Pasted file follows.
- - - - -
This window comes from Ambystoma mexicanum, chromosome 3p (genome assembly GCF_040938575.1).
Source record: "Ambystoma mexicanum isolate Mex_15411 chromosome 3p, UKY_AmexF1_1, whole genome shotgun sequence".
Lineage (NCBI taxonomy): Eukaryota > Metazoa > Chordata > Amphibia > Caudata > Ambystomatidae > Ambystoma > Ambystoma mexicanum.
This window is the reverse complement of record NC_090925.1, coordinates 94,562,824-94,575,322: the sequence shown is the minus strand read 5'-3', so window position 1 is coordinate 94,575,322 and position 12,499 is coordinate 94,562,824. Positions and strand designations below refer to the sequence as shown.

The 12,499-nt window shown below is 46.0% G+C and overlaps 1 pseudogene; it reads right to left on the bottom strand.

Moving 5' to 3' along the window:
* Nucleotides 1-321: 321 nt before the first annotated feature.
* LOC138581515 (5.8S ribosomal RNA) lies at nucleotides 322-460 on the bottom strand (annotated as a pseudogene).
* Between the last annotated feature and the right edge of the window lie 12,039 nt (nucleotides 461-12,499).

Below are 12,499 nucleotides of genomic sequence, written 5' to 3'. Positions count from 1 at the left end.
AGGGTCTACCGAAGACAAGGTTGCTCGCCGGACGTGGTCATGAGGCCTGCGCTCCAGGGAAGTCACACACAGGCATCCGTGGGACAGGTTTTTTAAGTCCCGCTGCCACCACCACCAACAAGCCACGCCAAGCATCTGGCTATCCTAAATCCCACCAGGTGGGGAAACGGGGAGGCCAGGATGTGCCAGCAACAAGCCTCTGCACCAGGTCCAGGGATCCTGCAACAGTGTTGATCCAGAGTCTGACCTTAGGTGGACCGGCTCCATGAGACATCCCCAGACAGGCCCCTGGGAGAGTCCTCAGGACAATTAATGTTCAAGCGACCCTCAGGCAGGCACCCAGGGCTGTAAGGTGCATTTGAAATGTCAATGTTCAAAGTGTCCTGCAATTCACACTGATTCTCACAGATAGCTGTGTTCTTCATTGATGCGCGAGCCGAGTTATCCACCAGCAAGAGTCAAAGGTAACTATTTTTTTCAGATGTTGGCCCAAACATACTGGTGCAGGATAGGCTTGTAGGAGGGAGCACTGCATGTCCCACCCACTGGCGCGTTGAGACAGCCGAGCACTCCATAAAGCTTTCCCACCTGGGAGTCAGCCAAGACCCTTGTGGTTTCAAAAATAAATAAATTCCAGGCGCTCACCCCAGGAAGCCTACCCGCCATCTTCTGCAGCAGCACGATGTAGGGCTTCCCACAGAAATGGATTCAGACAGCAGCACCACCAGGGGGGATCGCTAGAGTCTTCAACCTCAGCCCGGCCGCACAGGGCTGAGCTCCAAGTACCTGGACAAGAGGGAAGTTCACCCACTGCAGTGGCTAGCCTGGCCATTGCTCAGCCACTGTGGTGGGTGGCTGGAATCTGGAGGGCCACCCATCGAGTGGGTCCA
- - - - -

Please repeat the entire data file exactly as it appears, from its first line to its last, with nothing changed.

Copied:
This window comes from Ambystoma mexicanum, chromosome 3p (genome assembly GCF_040938575.1).
Source record: "Ambystoma mexicanum isolate Mex_15411 chromosome 3p, UKY_AmexF1_1, whole genome shotgun sequence".
Lineage (NCBI taxonomy): Eukaryota > Metazoa > Chordata > Amphibia > Caudata > Ambystomatidae > Ambystoma > Ambystoma mexicanum.
This window is the reverse complement of record NC_090925.1, coordinates 94,562,824-94,575,322: the sequence shown is the minus strand read 5'-3', so window position 1 is coordinate 94,575,322 and position 12,499 is coordinate 94,562,824. Positions and strand designations below refer to the sequence as shown.

The 12,499-nt window shown below is 46.0% G+C and overlaps 1 pseudogene; it reads right to left on the bottom strand.

Moving 5' to 3' along the window:
* Nucleotides 1-321: 321 nt before the first annotated feature.
* LOC138581515 (5.8S ribosomal RNA) lies at nucleotides 322-460 on the bottom strand (annotated as a pseudogene).
* Between the last annotated feature and the right edge of the window lie 12,039 nt (nucleotides 461-12,499).

Below are 12,499 nucleotides of genomic sequence, written 5' to 3'. Positions count from 1 at the left end.
AGGGTCTACCGAAGACAAGGTTGCTCGCCGGACGTGGTCATGAGGCCTGCGCTCCAGGGAAGTCACACACAGGCATCCGTGGGACAGGTTTTTTAAGTCCCGCTGCCACCACCACCAACAAGCCACGCCAAGCATCTGGCTATCCTAAATCCCACCAGGTGGGGAAACGGGGAGGCCAGGATGTGCCAGCAACAAGCCTCTGCACCAGGTCCAGGGATCCTGCAACAGTGTTGATCCAGAGTCTGACCTTAGGTGGACCGGCTCCATGAGACATCCCCAGACAGGCCCCTGGGAGAGTCCTCAGGACAATTAATGTTCAAGCGACCCTCAGGCAGGCACCCAGGGCTGTAAGGTGCATTTGAAATGTCAATGTTCAAAGTGTCCTGCAATTCACACTGATTCTCACAGATAGCTGTGTTCTTCATTGATGCGCGAGCCGAGTTATCCACCAGCAAGAGTCAAAGGTAACTATTTTTTTCAGATGTTGGCCCAAACATACTGGTGCAGGATAGGCTTGTAGGAGGGAGCACTGCATGTCCCACCCACTGGCGCGTTGAGACAGCCGAGCACTCCATAAAGCTTTCCCACCTGGGAGTCAGCCAAGACCCTTGTGGTTTCAAAAATAAATAAATTCCAGGCGCTCACCCCAGGAAGCCTACCCGCCATCTTCTGCAGCAGCACGATGTAGGGCTTCCCACAGAAATGGATTCAGACAGCAGCACCACCAGGGGGGATCGCTAGAGTCTTCAACCTCAGCCCGGCCGCACAGGGCTGAGCTCCAAGTACCTGGACAAGAGGGAAGTTCACCCACTGCAGTGGCTAGCCTGGCCATTGCTCAGCCACTGTGGTGGGTGGCTGGAATCTGGAGGGCCACCCATCGAGTGGGTCCA